blogs.zdnet.com: Let me say from the outset that I was not a fan of Opera Software’s antitrust sabre-rattling a few months back over Microsoft’s lack of standards compliancy with its browser. But Opera’s latest complaints about Internet Explorer (IE) 8 make Opera look even more like a company that’s gone off the deep end.

Build an embedded Linux distro from scratch

In this tutorial, you learn about cross-compiling, the boot loader, file systems, the root file system, disk images, and the boot process, all with respect to the decisions you make as you're building the system and creating the distribution.

Moving from Mac to Ubuntu: Why I’m switching

Filed under
Ubuntu

meganmcdermott.com: When I started my new job in October the computer that I had to use was a Power Mac G5. This wasn’t my choosing - the guy before me really liked macs and had the whole office switch over several years ago. I was allowed to get a new laptop as well, and chose a Lenovo Thinkpad T61 and installed Ubuntu.

Open Source Culture Needs To Be Security Culture, Too

Filed under
OSS

informationweek.com/blog: How to react to the news that an earlier flaw in Debian's random-number generator has been used to fuel an honest-to-Linus exploit, especially after yesterday's post? Welcome to the tip of the iceberg.

The 7 Best Closed-Source Apps for Linux

Filed under
Software

intranetjournal.com: With all of the noise going back and forth about how open source software is "better" for the end user, I am of the mind that this is clearly in the eyes of the beholder. I can think of a number of instances where the closed source alternative still outshines the FOSS alternatives.

Where the Linux laptops live

Filed under
Linux

blogs.zdnet.com: Almost one-third of the 25 top-selling laptops at Amazon.com are sold with Linux. (Shown is their top-selling Linux laptop, an Asus EEEpc 900 unit.)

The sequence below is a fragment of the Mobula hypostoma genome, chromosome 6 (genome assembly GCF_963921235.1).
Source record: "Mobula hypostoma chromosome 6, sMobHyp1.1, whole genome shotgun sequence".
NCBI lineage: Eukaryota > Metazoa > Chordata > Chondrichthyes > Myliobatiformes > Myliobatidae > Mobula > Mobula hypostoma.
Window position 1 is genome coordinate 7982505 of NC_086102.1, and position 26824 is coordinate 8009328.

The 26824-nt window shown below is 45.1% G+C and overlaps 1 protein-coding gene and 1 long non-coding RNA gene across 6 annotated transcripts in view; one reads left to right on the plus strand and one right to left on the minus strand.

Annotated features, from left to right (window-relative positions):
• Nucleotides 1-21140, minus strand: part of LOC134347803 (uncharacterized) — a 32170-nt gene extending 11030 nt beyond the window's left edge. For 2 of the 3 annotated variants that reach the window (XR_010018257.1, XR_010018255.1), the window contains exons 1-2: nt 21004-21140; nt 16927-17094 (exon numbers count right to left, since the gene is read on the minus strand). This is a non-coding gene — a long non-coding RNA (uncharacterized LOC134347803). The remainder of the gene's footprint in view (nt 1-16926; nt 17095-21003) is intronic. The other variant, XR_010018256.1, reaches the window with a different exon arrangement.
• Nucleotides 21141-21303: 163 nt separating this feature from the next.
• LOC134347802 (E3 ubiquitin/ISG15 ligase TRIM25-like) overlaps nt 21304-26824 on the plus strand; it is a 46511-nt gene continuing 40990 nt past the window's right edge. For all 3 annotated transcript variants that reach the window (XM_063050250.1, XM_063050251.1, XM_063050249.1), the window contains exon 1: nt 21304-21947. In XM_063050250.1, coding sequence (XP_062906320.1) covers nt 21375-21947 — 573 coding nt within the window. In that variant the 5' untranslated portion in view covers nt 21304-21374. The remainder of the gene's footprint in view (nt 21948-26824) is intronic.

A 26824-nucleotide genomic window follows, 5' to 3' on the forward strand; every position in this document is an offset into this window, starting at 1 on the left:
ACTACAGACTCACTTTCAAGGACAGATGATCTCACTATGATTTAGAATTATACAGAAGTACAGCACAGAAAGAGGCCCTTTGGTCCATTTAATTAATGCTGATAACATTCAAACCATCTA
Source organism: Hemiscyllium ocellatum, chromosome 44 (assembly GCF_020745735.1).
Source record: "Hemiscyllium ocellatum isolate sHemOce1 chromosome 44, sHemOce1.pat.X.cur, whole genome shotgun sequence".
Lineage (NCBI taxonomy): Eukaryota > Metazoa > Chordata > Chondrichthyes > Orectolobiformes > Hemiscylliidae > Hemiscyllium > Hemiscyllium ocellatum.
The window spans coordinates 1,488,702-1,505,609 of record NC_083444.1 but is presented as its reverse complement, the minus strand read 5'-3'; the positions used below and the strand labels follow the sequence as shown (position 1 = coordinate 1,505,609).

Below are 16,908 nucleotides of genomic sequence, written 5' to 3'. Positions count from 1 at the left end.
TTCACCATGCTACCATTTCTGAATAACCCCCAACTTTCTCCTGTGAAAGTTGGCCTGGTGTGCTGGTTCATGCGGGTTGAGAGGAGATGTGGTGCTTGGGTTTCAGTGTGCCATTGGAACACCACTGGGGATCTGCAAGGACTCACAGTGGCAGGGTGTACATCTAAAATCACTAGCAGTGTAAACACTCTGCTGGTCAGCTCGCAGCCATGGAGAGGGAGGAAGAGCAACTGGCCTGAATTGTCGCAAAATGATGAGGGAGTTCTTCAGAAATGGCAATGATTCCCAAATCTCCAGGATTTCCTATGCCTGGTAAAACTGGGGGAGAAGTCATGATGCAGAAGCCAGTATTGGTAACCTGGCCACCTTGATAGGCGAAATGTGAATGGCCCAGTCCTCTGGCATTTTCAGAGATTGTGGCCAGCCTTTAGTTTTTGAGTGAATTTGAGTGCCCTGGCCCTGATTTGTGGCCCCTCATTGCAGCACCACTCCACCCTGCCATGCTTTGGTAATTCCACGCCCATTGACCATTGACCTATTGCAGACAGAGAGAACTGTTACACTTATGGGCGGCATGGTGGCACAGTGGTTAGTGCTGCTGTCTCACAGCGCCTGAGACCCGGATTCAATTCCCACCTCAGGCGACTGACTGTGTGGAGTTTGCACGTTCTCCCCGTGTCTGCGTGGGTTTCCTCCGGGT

PCLinuxOS 2008 MiniMe tips and tricks

Filed under
PCLOS

bitburners.com: PCLinuxOS is awesome. Especially I like the “2008 MiniMe” edition, which comes as a bare-bone installable live CD, and contains only the KDE desktop essentials. I have recently installed a couple of PCLinuxOS systems. Along the way I learned a few useful tricks, which I wanted to share with the public.

Choosing which way to walk with Linux

Filed under
Linux

linuxgeeksunited.blogspot: I use Linux in a variety of ways, business, home, hobby. Because of the ways I use Linux, I am glad there are choices in distros. A plethora of options to look through, see what works best for what situation.

Opera 9.6 Snapshot: Birthday Edition

Filed under
Software

opera.com: We're making steady progress on Opera 9.6, fixing several of the issues reported within the last week. Please continue to test and report problems help us improve Opera.

Stuff That Works With Linux #3 - Huawei USB Modem

Filed under
Hardware

reddevil62-techhead.blogspot: MOBILE broadband has been getting a huge marketing push in the UK. But all the operators say their products - from USB dongles to PCI Express adaptors - are only for Windows or Mac.

Choosing a Desktop Environment for SUSE Linux

Filed under
SUSE

computingtech.blogspot: With Windows and the Macintosh, the desktop is just that—the desktop. Linux is all about choices, and so is X, KDE or GNOME. One of the cool things is that you can remain indecisive your whole life.

Ubuntu, Debian plan big releases

Filed under
Linux

mybroadband.co.za: Linux fans are in for a treat in the remaining few months of the year as most of the major Linux distributors prepare to release updated versions of their operating systems.

Introduction to the Xwindows clipboard

Filed under